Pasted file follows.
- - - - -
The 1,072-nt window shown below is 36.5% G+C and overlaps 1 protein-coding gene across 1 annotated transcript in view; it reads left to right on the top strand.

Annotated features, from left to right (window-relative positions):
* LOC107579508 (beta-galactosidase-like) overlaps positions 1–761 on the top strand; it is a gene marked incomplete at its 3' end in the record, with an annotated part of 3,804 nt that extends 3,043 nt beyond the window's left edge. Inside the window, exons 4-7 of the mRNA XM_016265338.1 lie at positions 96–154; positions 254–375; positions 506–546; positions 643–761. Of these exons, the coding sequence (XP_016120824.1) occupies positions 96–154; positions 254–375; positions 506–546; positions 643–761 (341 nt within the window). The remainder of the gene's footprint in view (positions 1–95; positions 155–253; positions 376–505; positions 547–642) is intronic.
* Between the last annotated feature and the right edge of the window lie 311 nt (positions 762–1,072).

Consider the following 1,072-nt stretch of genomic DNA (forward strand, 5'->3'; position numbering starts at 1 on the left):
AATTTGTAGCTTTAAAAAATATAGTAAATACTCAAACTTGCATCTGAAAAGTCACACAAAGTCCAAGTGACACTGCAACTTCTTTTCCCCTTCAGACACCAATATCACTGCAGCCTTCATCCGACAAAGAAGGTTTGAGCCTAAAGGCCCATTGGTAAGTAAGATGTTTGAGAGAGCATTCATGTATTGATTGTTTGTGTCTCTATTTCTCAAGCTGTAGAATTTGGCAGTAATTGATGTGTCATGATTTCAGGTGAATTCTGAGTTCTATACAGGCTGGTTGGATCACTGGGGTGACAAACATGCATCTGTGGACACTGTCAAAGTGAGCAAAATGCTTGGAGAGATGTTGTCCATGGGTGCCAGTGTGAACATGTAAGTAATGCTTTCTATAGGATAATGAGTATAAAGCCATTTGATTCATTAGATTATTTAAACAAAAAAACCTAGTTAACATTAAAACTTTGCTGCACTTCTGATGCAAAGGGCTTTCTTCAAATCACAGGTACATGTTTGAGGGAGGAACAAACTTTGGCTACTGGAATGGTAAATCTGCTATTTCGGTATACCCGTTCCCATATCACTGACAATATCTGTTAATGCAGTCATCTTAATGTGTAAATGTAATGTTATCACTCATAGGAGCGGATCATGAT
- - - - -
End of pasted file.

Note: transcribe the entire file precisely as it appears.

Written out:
The 1,072-nt window shown below is 36.5% G+C and overlaps 1 protein-coding gene across 1 annotated transcript in view; it reads left to right on the top strand.

Annotated features, from left to right (window-relative positions):
* LOC107579508 (beta-galactosidase-like) overlaps positions 1–761 on the top strand; it is a gene marked incomplete at its 3' end in the record, with an annotated part of 3,804 nt that extends 3,043 nt beyond the window's left edge. Inside the window, exons 4-7 of the mRNA XM_016265338.1 lie at positions 96–154; positions 254–375; positions 506–546; positions 643–761. Of these exons, the coding sequence (XP_016120824.1) occupies positions 96–154; positions 254–375; positions 506–546; positions 643–761 (341 nt within the window). The remainder of the gene's footprint in view (positions 1–95; positions 155–253; positions 376–505; positions 547–642) is intronic.
* Between the last annotated feature and the right edge of the window lie 311 nt (positions 762–1,072).

Consider the following 1,072-nt stretch of genomic DNA (forward strand, 5'->3'; position numbering starts at 1 on the left):
AATTTGTAGCTTTAAAAAATATAGTAAATACTCAAACTTGCATCTGAAAAGTCACACAAAGTCCAAGTGACACTGCAACTTCTTTTCCCCTTCAGACACCAATATCACTGCAGCCTTCATCCGACAAAGAAGGTTTGAGCCTAAAGGCCCATTGGTAAGTAAGATGTTTGAGAGAGCATTCATGTATTGATTGTTTGTGTCTCTATTTCTCAAGCTGTAGAATTTGGCAGTAATTGATGTGTCATGATTTCAGGTGAATTCTGAGTTCTATACAGGCTGGTTGGATCACTGGGGTGACAAACATGCATCTGTGGACACTGTCAAAGTGAGCAAAATGCTTGGAGAGATGTTGTCCATGGGTGCCAGTGTGAACATGTAAGTAATGCTTTCTATAGGATAATGAGTATAAAGCCATTTGATTCATTAGATTATTTAAACAAAAAAACCTAGTTAACATTAAAACTTTGCTGCACTTCTGATGCAAAGGGCTTTCTTCAAATCACAGGTACATGTTTGAGGGAGGAACAAACTTTGGCTACTGGAATGGTAAATCTGCTATTTCGGTATACCCGTTCCCATATCACTGACAATATCTGTTAATGCAGTCATCTTAATGTGTAAATGTAATGTTATCACTCATAGGAGCGGATCATGAT